Rebel vs. Challenger


The word rebel typically has negative connotations. The dictionary states that a rebel is:

“a person who rises in opposition or armed resistance against an established government or leader.”

However, this word is often used to ‘fondly’ describe the antics of Steve Jobs, Bill Gates and others who didn’t follow convention and are now reaping the rewards. If we look at the etymology actually what we should be calling these entrepreneurs and business leaders are positive challengers. By challenging in the right way we get disruption, change and development.

Challenging:
“testing one’s abilities; demanding”
“inviting competition; provocative.”

Challenging is something that we were not brought up to do. At school the teacher is right. You are told not to answer back. Not to be a ‘know-it-all’ by telling people what you know and challenging what they’ve just said. Yet ironically this is what the majority of the most successful leaders do – they challenge convention.

It wasn’t until I did my Masters that I was told to challenge the lecturer – a revelation. Such a revelation that it took a good few lectures to build up my courage to challenge, whilst I struggled to throw off the embedded behaviour of doing what I was told.

This is also not just about challenging others but also challenging ourselves. When you’ve done a piece of work be it a meeting or proposal. Do you sit back and go ‘what could I have done differently’? Probably not as much as we should, quite simply because we are running onto the next task – getting things done, doing what is expected of us.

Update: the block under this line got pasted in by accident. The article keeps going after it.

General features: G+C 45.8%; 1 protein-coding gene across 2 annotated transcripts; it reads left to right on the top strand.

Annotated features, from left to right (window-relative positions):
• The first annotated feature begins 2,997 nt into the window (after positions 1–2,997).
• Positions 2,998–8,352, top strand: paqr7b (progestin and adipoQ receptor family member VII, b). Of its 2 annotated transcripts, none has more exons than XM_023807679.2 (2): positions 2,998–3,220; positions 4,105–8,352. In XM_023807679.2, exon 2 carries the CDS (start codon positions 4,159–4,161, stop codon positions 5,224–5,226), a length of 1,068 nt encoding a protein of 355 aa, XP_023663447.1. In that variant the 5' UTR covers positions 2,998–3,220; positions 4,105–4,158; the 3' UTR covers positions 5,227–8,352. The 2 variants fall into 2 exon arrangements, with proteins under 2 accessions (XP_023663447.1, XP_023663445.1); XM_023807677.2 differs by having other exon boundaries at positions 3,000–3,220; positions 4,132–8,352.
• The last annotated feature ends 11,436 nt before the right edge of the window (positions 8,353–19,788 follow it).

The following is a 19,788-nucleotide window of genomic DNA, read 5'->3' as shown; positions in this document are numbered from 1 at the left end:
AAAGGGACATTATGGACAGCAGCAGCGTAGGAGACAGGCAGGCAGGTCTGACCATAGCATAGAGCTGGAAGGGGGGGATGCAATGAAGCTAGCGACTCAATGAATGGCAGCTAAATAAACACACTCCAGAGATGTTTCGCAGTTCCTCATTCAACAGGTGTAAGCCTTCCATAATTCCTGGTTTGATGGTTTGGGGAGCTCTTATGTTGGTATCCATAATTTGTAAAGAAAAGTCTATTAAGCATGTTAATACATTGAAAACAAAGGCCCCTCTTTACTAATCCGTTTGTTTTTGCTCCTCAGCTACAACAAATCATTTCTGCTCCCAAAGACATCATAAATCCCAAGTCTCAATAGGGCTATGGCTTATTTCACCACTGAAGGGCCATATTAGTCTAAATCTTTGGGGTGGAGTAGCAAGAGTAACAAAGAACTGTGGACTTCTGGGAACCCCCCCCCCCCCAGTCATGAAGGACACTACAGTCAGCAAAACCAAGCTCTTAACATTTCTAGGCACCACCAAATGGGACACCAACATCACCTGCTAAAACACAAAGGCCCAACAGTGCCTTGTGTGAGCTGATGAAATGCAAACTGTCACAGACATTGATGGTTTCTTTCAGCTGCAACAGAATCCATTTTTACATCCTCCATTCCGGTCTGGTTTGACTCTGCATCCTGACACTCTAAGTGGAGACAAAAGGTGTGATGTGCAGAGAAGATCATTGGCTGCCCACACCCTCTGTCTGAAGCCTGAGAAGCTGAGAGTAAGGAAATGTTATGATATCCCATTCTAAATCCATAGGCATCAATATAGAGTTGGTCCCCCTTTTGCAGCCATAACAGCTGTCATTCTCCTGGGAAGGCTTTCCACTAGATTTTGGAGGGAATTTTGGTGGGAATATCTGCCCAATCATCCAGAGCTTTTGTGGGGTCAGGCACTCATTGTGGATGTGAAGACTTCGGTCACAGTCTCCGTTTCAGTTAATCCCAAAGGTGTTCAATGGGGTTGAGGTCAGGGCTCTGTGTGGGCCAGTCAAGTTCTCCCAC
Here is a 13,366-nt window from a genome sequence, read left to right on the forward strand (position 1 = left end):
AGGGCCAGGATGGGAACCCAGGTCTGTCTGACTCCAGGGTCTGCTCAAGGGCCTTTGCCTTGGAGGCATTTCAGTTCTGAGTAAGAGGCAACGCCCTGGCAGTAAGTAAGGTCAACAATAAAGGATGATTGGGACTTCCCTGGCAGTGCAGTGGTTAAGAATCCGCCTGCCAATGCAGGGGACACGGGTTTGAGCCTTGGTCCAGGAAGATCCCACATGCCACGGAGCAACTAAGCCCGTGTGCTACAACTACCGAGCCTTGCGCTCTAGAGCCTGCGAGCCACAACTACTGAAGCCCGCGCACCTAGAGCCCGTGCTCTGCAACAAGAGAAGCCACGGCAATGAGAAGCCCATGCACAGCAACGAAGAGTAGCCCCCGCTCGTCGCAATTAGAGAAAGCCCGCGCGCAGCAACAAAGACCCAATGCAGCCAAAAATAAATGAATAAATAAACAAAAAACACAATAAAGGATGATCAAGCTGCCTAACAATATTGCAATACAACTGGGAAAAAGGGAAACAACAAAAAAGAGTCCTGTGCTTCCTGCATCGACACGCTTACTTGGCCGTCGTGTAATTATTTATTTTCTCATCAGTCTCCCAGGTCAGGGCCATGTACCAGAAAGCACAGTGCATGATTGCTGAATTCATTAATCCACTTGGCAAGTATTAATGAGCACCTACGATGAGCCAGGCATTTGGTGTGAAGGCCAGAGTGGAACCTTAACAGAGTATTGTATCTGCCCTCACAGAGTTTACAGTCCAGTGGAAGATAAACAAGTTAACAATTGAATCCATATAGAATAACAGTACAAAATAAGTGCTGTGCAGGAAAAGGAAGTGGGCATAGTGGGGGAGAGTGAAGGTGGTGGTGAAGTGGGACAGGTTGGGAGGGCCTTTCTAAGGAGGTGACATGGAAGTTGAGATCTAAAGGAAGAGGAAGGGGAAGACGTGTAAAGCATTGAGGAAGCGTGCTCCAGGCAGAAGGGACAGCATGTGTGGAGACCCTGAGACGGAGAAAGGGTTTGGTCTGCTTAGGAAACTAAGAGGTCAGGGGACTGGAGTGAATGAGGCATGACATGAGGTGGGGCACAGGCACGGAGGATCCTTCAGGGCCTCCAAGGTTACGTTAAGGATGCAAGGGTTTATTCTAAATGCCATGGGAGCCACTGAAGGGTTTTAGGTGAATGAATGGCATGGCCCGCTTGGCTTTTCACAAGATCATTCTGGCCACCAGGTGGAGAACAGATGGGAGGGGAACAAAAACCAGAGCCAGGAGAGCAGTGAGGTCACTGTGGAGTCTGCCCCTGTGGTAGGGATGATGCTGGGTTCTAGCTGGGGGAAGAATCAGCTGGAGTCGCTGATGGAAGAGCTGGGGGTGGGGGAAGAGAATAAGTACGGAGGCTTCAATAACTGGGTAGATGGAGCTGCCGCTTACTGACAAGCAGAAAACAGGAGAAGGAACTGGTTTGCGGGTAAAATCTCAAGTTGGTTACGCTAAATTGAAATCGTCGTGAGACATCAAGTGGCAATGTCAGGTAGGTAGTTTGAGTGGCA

To succeed, you need to innovate. To innovate you need to challenge. To challenge you need to know you can do it and importantly how to do it. I am not suggesting we charge into the office meetings as the ‘no-man’. It is about being a positive challenger to get the best solution. Questions like:

‘What do we really want to achieve by doing this?’
‘Why wouldn’t we do it another way?’
‘Is this any different to the rest of the market?’
‘Are we really listening to what our customers want?’

Let’s start teaching our children how to positively challenge. Build confidence in our students to challenge and motivate our employees to be challengers. I think we’ll be surprised at the results!

“…Perceptions differed in many ways, too. On progress days, people perceived significantly more positive challenge in their work. They saw their teams as more mutually supportive and reported more positive interactions between the teams and their supervisors. On a number of dimensions, perceptions suffered when people encountered setbacks. They found less positive challenge in the work, felt that they had less freedom in carrying it out, and reported that they had insufficient resources. On setback days, participants perceived both their teams and their supervisors as less supportive…”

The Power of Small Wins, HBR

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